It pains me to write this.
Last year I wrote to you, pleading with you to give us back our Los Angeles Dodgers and show yourself out of town. On behalf of all Angelenos who bleed Dodger blue, I implored you to do what you knew in your money-loving, American Express Black Card, bankrupt heart was best, and make a few hundred million dollars for yourself and your ex-wife by selling our team.
And this week, you did it.*
So here’s the hard part.
Give me a second while I hurl.
Thank you for selling our team and taking just the first step down the long road toward restoring the Dodgers to their former glory; for restoring them to a position of respect and dignity in the community you’ve called your luxury playground for only eight years, but the rest of us have called home since we were born.
Thank you for finally admitting that it was never about your love of the game, your respect for this storied franchise, or your desire to give fans something worthy of the overpriced tickets, hot dogs and beer we get mugged for at the stadium. It was always about money for you.
Thank you for knowing when enough is enough, and for making Bud Selig look like the wisest man in baseball. I didn’t know that was possible.
I have to hand it to you, though. On a business level, you did quite nicely for yourself. While most of us scoffed at the $1.5 billion asking price, you ended up with a reported sale of $2 billion. Not bad for a team you cooked books and borrowed only $430 million to buy.
Maybe $2 billion is enough to cover your so-called investment, your divorce settlement, and the debt you incurred driving the team into bankruptcy, as well as continuing to pay Manny Ramirez’s salary while he plays for the Oakland A’s, and still have a handsome chunk left over for yourself.
But to be frank, I don’t want to know what your profit will be. Money at this level over a game is the height of absurdity. It makes me angry to know that you profited from all this, and I am doing my best to put your tenure behind me and get back to rooting for my team.
I missed doing that last year. You may have noticed the empty seats in the stands. I have a feeling they’ll be full again this year.
Smart move choosing Magic and company (i.e. the Guggenheim, Kasten and Johnson group) as new owners. Obviously they had the money, but you knew we wanted an L.A. hero to be the new face of the Dodgers, and he comes with big-buck investors behind him. Honestly, I don’t expect Magic to stick around more than about five years. But I’m glad he’s on board to see you off.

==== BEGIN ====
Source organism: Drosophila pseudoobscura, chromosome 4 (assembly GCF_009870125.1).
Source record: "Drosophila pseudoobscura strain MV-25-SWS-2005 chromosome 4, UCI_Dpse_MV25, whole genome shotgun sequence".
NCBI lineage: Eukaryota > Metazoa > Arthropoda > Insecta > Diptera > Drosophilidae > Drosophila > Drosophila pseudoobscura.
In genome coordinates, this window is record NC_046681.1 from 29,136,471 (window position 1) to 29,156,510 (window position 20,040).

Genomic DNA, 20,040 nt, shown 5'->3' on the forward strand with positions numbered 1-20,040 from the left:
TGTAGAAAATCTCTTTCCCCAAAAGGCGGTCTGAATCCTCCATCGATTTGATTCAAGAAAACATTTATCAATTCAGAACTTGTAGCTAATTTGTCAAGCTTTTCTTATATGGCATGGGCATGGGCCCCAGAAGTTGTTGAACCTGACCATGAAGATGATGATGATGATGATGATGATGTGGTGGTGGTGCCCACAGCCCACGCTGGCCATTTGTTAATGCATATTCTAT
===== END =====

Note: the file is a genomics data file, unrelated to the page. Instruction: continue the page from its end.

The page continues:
I know things will change at Chavez Ravine. New ownership means new philosophies and strategies, some of which we may not like. I know that very soon our beloved Dodger Stadium will undergo “creative” changes meant to enhance our experience and increase profits.
Though I already hear cries of dissent and dismay, I am preparing myself for the day naming rights get sold and we’ll be told to call Dodger Stadium “Union 76 Stadium,” “Kardashian Kommons” or “Facebook Field.”
I'm ready. So long as we don’t have to call it property of Frank McCourt.
We know that new ownership doesn’t necessarily mean smooth sailing. After all, we celebrated when you bought the team from Fox. But we’ll take our chances with Magic for now.
The asterisk above is for this: I know you’re not really going anywhere. Guys like you don't walk away when they smell money left on the table. The small print in all the news stories shows that you retain rights to a choice piece of Chavez Ravine for “future development.”
You’ll want to build condos or an entertainment center in the parking lot overlooking the City of Angels; or erect one of your trademark 10-story parking structures blocking our view of “Think Blue.”
So I am wary.
But spring is in the air, and a lot of us just got a little more excited about the upcoming season.
So thank you, Frank, for performing life-saving surgery upon this suffering team of ours and removing the cancer that was eating it alive.